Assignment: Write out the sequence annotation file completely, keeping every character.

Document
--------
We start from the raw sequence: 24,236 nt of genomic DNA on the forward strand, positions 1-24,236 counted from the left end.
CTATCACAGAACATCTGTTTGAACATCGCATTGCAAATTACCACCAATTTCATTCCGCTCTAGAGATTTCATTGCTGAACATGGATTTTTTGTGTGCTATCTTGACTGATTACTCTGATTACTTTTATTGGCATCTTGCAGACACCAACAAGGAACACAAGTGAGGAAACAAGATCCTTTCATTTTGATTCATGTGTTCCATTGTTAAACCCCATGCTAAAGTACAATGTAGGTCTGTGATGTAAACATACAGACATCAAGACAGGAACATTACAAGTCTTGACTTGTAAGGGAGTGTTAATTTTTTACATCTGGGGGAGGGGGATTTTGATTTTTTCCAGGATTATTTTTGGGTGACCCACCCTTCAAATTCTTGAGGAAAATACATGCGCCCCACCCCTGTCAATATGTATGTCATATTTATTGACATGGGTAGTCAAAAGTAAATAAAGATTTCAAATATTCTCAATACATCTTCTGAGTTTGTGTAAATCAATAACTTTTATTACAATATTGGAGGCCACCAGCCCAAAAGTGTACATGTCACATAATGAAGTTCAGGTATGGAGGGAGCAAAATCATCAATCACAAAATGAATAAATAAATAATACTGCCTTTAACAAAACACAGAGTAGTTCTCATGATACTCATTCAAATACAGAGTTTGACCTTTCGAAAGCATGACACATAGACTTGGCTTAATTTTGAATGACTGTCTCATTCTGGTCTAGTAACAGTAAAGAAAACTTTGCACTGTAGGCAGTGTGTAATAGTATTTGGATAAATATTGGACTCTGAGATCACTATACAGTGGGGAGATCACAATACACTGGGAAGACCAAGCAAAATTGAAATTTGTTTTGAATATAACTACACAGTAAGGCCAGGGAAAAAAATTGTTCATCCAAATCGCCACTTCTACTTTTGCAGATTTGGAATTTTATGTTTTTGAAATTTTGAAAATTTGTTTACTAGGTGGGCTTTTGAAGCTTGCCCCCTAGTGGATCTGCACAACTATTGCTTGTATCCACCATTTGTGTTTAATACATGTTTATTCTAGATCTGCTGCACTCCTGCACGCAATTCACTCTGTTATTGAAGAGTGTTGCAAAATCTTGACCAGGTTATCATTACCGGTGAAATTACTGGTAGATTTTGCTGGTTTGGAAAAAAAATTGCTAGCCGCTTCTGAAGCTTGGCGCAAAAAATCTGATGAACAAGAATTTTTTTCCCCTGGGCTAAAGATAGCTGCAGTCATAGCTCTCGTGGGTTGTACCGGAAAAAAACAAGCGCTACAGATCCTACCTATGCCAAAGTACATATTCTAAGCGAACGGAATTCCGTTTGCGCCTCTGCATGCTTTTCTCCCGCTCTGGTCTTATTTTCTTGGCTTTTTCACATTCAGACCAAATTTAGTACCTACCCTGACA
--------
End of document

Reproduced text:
We start from the raw sequence: 24,236 nt of genomic DNA on the forward strand, positions 1-24,236 counted from the left end.
CTATCACAGAACATCTGTTTGAACATCGCATTGCAAATTACCACCAATTTCATTCCGCTCTAGAGATTTCATTGCTGAACATGGATTTTTTGTGTGCTATCTTGACTGATTACTCTGATTACTTTTATTGGCATCTTGCAGACACCAACAAGGAACACAAGTGAGGAAACAAGATCCTTTCATTTTGATTCATGTGTTCCATTGTTAAACCCCATGCTAAAGTACAATGTAGGTCTGTGATGTAAACATACAGACATCAAGACAGGAACATTACAAGTCTTGACTTGTAAGGGAGTGTTAATTTTTTACATCTGGGGGAGGGGGATTTTGATTTTTTCCAGGATTATTTTTGGGTGACCCACCCTTCAAATTCTTGAGGAAAATACATGCGCCCCACCCCTGTCAATATGTATGTCATATTTATTGACATGGGTAGTCAAAAGTAAATAAAGATTTCAAATATTCTCAATACATCTTCTGAGTTTGTGTAAATCAATAACTTTTATTACAATATTGGAGGCCACCAGCCCAAAAGTGTACATGTCACATAATGAAGTTCAGGTATGGAGGGAGCAAAATCATCAATCACAAAATGAATAAATAAATAATACTGCCTTTAACAAAACACAGAGTAGTTCTCATGATACTCATTCAAATACAGAGTTTGACCTTTCGAAAGCATGACACATAGACTTGGCTTAATTTTGAATGACTGTCTCATTCTGGTCTAGTAACAGTAAAGAAAACTTTGCACTGTAGGCAGTGTGTAATAGTATTTGGATAAATATTGGACTCTGAGATCACTATACAGTGGGGAGATCACAATACACTGGGAAGACCAAGCAAAATTGAAATTTGTTTTGAATATAACTACACAGTAAGGCCAGGGAAAAAAATTGTTCATCCAAATCGCCACTTCTACTTTTGCAGATTTGGAATTTTATGTTTTTGAAATTTTGAAAATTTGTTTACTAGGTGGGCTTTTGAAGCTTGCCCCCTAGTGGATCTGCACAACTATTGCTTGTATCCACCATTTGTGTTTAATACATGTTTATTCTAGATCTGCTGCACTCCTGCACGCAATTCACTCTGTTATTGAAGAGTGTTGCAAAATCTTGACCAGGTTATCATTACCGGTGAAATTACTGGTAGATTTTGCTGGTTTGGAAAAAAAATTGCTAGCCGCTTCTGAAGCTTGGCGCAAAAAATCTGATGAACAAGAATTTTTTTCCCCTGGGCTAAAGATAGCTGCAGTCATAGCTCTCGTGGGTTGTACCGGAAAAAAACAAGCGCTACAGATCCTACCTATGCCAAAGTACATATTCTAAGCGAACGGAATTCCGTTTGCGCCTCTGCATGCTTTTCTCCCGCTCTGGTCTTATTTTCTTGGCTTTTTCACATTCAGACCAAATTTAGTACCTACCCTGACA